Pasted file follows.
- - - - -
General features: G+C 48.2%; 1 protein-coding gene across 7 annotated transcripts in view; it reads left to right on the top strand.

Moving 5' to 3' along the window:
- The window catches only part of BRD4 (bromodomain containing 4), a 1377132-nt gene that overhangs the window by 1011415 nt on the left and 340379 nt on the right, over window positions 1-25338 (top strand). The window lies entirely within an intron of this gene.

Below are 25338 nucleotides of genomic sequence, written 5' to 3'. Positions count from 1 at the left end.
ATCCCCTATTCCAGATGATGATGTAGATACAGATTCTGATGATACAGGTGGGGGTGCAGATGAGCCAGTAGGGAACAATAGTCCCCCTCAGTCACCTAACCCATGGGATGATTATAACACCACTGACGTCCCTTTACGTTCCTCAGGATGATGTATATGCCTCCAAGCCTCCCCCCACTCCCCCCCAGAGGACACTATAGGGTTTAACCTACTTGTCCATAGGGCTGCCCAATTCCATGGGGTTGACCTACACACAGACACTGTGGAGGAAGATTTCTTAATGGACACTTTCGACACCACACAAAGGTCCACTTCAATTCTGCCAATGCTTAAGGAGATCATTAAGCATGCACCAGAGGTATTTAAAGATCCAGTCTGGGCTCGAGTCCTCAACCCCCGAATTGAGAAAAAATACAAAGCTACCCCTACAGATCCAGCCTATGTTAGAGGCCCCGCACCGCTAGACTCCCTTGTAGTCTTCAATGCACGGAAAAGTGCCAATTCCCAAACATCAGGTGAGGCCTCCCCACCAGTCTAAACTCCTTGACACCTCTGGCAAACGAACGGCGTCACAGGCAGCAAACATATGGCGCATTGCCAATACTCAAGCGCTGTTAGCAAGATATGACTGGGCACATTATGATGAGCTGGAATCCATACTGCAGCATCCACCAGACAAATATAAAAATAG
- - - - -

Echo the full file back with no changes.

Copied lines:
General features: G+C 48.2%; 1 protein-coding gene across 7 annotated transcripts in view; it reads left to right on the top strand.

Moving 5' to 3' along the window:
- The window catches only part of BRD4 (bromodomain containing 4), a 1377132-nt gene that overhangs the window by 1011415 nt on the left and 340379 nt on the right, over window positions 1-25338 (top strand). The window lies entirely within an intron of this gene.

Below are 25338 nucleotides of genomic sequence, written 5' to 3'. Positions count from 1 at the left end.
ATCCCCTATTCCAGATGATGATGTAGATACAGATTCTGATGATACAGGTGGGGGTGCAGATGAGCCAGTAGGGAACAATAGTCCCCCTCAGTCACCTAACCCATGGGATGATTATAACACCACTGACGTCCCTTTACGTTCCTCAGGATGATGTATATGCCTCCAAGCCTCCCCCCACTCCCCCCCAGAGGACACTATAGGGTTTAACCTACTTGTCCATAGGGCTGCCCAATTCCATGGGGTTGACCTACACACAGACACTGTGGAGGAAGATTTCTTAATGGACACTTTCGACACCACACAAAGGTCCACTTCAATTCTGCCAATGCTTAAGGAGATCATTAAGCATGCACCAGAGGTATTTAAAGATCCAGTCTGGGCTCGAGTCCTCAACCCCCGAATTGAGAAAAAATACAAAGCTACCCCTACAGATCCAGCCTATGTTAGAGGCCCCGCACCGCTAGACTCCCTTGTAGTCTTCAATGCACGGAAAAGTGCCAATTCCCAAACATCAGGTGAGGCCTCCCCACCAGTCTAAACTCCTTGACACCTCTGGCAAACGAACGGCGTCACAGGCAGCAAACATATGGCGCATTGCCAATACTCAAGCGCTGTTAGCAAGATATGACTGGGCACATTATGATGAGCTGGAATCCATACTGCAGCATCCACCAGACAAATATAAAAATAG